Iâ€™m trying to learn Dwarf FortressÂ the hard way. (Check out parts one , two and three.)
Things were good for a while in Ustuthodom. More migrants joined the fortress. More ore was mined and copper goods were produced. I began to get the hang of farming and basic production flows. I finally managed to trade successfully with the caravans. I carved out and furnished individual apartments for my dwarfs and expanded my warehouses. I also expanded my militia and began building traps in the entry corridor; I was expecting unwelcome company sooner or later.
Overseeing my growing fortress also brought to foreground the most glaring problem with the user interface. It’s not the lack of mouse support; keyboard short cuts are in principle faster, and I’d probably do much of the designating with keyboard anyway as it allows finer control. I can get by with only keyboard. No, it’s the almost total lack of tools that would allow you to manage your fortress as a whole.
Want to know what the overall happiness level in the fortress is? Sorry. You can find out the mood of any individual dwarf and all the factors that influence it, but there is no aggregate information available. Random sampling is the best you can do.
Want to manage the job permissions so that only a reasonable number of dwarfs with reasonable skills do certain jobs? You guessed it, go through every single fucking dwarf on the list that won’t remember who you last inspected or which page you were on. I gather Dwarf Therapist provides a slightly saner way to do manage your workforce, which would make it an indispensable utility.
Want to know the state of the stocks your bookkeeper spend so much time counting? Well, the information is available, but not without pain. Mercifully, you get an aggregate for the amount of food and drink, but for any other category you must dig it out of a poorly organised and uncoÃ¶perative stocks screen.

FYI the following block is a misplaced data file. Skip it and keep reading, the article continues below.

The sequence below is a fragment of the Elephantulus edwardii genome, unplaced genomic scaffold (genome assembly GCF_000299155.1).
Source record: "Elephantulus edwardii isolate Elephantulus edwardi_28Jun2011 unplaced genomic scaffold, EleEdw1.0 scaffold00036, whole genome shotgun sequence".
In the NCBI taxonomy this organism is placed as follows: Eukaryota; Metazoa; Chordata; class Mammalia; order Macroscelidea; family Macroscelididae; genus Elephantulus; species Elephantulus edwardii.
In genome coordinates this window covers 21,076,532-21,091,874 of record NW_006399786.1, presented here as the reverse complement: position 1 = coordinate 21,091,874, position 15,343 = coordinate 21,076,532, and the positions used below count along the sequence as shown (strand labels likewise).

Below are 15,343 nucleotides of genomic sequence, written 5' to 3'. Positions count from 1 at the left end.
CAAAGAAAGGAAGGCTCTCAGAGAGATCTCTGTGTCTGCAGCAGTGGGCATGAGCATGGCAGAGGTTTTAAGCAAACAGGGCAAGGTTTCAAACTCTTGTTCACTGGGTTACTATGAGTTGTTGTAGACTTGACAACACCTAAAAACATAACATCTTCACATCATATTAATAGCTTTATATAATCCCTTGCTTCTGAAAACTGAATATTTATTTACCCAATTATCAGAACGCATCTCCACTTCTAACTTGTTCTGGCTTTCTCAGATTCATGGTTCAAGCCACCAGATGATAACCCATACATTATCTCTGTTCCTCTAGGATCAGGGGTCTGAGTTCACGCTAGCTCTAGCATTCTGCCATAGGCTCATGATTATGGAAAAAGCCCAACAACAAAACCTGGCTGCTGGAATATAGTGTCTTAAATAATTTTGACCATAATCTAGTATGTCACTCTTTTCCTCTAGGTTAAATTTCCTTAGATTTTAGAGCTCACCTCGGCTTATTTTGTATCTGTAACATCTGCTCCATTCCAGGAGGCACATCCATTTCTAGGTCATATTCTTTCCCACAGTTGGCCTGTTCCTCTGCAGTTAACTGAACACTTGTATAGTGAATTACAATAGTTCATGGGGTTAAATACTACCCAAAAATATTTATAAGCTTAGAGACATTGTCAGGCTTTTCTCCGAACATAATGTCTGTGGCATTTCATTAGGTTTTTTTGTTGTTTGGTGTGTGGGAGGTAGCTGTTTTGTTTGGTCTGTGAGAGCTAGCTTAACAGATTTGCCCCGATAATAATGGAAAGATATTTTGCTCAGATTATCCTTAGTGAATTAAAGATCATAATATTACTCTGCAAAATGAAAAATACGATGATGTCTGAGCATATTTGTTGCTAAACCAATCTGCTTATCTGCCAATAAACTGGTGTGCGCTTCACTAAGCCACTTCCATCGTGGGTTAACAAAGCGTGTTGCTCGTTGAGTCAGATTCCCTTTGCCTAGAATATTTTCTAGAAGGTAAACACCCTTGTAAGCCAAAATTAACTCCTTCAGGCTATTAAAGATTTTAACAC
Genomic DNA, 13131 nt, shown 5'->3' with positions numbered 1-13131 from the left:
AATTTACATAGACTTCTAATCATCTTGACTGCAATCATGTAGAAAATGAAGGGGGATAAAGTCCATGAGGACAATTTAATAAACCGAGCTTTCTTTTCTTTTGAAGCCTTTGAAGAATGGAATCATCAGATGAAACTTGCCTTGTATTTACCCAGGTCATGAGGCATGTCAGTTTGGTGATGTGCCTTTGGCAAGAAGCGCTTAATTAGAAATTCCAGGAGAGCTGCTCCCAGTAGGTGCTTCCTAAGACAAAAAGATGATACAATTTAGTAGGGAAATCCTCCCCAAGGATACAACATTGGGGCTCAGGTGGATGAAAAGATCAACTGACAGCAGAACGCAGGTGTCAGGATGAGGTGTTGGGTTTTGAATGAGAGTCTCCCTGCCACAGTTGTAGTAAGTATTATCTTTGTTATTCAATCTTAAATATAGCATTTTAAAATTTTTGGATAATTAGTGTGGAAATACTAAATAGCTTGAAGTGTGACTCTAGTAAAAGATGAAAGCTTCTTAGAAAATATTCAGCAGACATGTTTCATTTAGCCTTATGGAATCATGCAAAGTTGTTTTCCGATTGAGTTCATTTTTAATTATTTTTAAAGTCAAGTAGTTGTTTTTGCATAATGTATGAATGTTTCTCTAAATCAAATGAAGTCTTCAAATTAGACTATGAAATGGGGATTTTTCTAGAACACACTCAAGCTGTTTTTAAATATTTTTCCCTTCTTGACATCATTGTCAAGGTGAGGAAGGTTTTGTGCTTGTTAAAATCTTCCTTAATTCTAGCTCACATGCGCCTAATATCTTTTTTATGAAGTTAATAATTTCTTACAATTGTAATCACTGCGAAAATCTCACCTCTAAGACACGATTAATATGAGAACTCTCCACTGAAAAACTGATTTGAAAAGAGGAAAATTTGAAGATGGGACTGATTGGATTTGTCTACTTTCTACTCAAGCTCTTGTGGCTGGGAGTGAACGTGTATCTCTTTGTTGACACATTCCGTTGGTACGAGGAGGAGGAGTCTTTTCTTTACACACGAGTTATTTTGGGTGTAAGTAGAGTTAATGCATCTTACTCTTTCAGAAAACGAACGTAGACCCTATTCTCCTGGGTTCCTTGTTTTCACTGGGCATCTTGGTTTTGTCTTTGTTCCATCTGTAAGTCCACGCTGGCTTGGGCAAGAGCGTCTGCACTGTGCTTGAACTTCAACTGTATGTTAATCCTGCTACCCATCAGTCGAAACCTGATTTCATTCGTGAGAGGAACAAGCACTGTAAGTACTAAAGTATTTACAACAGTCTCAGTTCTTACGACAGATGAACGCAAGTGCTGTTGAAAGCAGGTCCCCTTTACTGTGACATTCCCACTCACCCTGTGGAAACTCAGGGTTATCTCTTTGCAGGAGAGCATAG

Want to manage your industry on a settlement-wide level? Play Goblin Camp. Dwarf Fortress will let you choose the material an individual item is made of and determine which dwarfs are allowed to work in the workshop the item is ordered to be made in, but it only makes a couple of half-hearted concessions to macromanagement: repeated jobs and work orders. You can set a production to be repeated, but you’ll need to remember to disable it at some point, or set it again as needed, as jobs get cancelled rather than put on hold if there aren’t enough ingredients available. You can also issue work orders to get things manufactured in bulk, up to 30 units at a time, but the process is unnecessarily laborious and you will get repeatedly spammed with notifications of cancelled production whenever raw materials run out.
Most of your time playing Dwarf Fortress is unfortunately not spent doing something interesting. Getting anything done requires soul-murdering amount of boring repetitive micromanagement of routine tasks. If I could get Toady to implement one UI improvement it wouldn’t be mouse support. It would be Stockmanager.
But not all was mind-numbing boredom. As the wealth of my fortress grew it attracted more than just migrants and traders. I was routinely dealing with thieves and kidnappers, but worse was to come. My woodcutter was out felling more trees to support my metal and soap industries when he ran into a goblin ambush. A dozen goblins had stealthily approached my fortress and, having been discovered, now launched their attack.
Now here was a pretty pickle. I felt fairly confident my partially-equipped militia could handle the goblins once the patchily-trapped corridor had thinned out their numbers, but I had civilians scattered all over the countryside. There were fisherdwarfs by the stream and hunters ranging all over. There were dwarves visiting the pools and puddles to clean themselves. There were haulers retrieving various items left laying about by dead thieves and careless dwarfs. There were random dwarfs running to and fro on strange errands I didn’t always understand. Somehow I had to communicate it to these fools that it was dangerous outside and that they should run inside right now.